February 9, 2016

Update on Alberta Homestead Collection

Olive Tree Genealogy received this note about the Alberta Homestead Collection which I believe will be of interest to those using the online database:

Hi Viewers, 

With Ancestry’s recent announcement in launching the Alberta, Canada, Homestead Records, 1870-1930 , the Alberta Genealogical Society would like viewers to seriously compare the scope of the two indexes. Ancestry’s index is has a minimal listing of approximately 207,000 records, whereas the Alberta Genealogical Society has in their combined database over 520,000 entries. 

The AGS all name homestead index for 1870 to post-1930, lists those applying for land patents between 1885 and 1897; those who completed the homesteading process and eventually obtained a title; those who applied but abandoned their homesteads; and other individuals whose name appears in the files for a variety of reasons—something the Library and Archives of Canada nor Ancestry has done. 

We invite everyone to view the AGS databases which have twice as many records, and twice the knowledge over the record index at http://www.abgenealogy.ca/alberta-homestead-indexes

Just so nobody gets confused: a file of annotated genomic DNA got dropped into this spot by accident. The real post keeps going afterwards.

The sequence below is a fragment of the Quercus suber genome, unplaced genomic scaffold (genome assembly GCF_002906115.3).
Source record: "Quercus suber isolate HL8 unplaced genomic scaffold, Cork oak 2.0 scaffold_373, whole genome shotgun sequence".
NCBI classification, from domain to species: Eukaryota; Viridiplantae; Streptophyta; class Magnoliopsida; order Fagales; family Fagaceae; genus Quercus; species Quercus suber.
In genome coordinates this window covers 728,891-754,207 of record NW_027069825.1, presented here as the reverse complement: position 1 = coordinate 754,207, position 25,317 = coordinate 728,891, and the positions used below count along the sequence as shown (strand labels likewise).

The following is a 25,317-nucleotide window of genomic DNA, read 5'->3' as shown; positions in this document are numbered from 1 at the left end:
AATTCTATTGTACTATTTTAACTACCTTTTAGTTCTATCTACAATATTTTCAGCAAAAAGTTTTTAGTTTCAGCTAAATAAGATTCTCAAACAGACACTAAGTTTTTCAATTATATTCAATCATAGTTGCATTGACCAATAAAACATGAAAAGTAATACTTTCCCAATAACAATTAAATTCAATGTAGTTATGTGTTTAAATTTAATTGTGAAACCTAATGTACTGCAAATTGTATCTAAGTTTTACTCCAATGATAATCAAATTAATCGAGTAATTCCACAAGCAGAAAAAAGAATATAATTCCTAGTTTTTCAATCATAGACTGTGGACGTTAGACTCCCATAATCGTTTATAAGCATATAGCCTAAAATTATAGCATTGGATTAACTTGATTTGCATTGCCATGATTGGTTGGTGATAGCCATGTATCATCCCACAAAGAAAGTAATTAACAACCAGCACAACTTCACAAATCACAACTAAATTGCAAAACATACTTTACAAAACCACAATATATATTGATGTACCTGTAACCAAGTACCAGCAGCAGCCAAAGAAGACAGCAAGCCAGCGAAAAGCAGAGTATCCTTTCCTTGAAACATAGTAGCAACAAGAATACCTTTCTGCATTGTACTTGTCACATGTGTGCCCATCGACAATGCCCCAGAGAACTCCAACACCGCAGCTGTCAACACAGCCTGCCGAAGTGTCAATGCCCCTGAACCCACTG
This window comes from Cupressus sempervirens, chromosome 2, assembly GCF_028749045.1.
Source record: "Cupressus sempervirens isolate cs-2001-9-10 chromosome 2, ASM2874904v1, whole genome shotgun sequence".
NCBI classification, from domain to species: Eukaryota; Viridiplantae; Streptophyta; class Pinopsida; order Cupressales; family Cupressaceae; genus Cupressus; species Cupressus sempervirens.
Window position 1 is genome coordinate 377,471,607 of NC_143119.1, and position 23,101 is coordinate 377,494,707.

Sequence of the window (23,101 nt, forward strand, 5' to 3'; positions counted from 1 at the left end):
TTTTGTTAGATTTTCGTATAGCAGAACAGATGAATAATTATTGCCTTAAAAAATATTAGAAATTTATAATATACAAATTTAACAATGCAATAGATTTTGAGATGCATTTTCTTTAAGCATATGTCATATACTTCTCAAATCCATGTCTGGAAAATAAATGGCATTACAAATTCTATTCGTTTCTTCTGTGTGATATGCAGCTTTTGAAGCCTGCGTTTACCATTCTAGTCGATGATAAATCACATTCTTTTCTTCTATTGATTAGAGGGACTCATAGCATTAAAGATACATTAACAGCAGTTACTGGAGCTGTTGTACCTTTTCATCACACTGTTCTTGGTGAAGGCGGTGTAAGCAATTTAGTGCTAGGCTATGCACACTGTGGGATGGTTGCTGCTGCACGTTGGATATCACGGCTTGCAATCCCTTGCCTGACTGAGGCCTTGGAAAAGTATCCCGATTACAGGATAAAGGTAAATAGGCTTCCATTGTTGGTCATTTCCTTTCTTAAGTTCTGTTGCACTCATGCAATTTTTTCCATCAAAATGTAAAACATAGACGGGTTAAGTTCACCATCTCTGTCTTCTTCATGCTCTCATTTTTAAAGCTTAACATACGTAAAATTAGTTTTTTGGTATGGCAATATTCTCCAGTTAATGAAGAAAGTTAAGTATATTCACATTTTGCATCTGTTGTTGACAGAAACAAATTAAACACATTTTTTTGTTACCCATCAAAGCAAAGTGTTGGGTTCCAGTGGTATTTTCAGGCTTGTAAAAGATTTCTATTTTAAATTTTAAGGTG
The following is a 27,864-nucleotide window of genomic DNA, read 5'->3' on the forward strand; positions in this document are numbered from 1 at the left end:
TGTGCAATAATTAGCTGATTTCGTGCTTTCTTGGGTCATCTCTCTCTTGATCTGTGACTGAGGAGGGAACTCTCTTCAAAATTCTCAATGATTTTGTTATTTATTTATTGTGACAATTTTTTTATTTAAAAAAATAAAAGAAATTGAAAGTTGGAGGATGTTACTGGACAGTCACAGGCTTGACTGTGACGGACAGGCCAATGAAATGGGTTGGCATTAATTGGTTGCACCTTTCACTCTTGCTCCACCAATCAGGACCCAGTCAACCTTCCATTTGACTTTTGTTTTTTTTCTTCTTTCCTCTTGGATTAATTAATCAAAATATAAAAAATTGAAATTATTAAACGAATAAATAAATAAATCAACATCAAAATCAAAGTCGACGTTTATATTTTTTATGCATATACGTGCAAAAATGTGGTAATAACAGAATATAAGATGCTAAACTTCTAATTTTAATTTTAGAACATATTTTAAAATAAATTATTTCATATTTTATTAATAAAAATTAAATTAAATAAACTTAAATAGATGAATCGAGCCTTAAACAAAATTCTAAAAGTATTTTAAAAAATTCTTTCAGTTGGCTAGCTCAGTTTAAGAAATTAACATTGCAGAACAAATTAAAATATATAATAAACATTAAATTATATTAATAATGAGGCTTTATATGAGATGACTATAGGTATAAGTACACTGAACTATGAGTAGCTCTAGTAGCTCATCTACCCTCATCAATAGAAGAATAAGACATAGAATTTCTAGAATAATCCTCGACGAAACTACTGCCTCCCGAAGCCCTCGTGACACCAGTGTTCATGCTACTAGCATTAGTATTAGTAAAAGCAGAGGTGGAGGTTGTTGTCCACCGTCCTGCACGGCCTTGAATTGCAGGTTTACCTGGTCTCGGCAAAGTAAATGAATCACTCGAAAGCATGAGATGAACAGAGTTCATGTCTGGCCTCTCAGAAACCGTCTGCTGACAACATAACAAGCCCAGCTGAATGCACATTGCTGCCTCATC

Thank you, 
Lyn Meehan, 
AGS Communications

Image: screenshot from Alberta Genealogical Society


Dianne Nolin said...

Perhaps. If you made a claim on a section of land, in your file would be documents of others who made claim on that section and abandoned it. Example, Reel 2083 file 674838 is for the land patent of John Stavney and holds a Declaration of Abandonment for Edwin G Monson, which are also on Ancestry and indexed.
Regardless, if you are not sure your ancestor is indexed on the Ancestry records, go to the AGS index and that will tell you the reel and file numbers which make it easy to find on Internet Archive. Also go to the Land Grants of Western Canada at LAC, because there, while you don't get file numbers etc, you do get a map showing the location of the land, which is not in the files. Explore all options!

Chris Bukoski said...

To add a note ... if a user finds a hit in the AGS index, they can then use the film # given to search the following link at Internet Archive for the microfilm reel. If the reel is found (only 496 of the 686 microfilm are digitized there), scroll through the images looking for the file number.


Jo Henn said...

Interesting and helpful post. Thank you for sharing it. I wanted to let you know that I have included it in my NoteWorthy Reads post: http://jahcmft.blogspot.com/2016/03/noteworthy-reads-26.html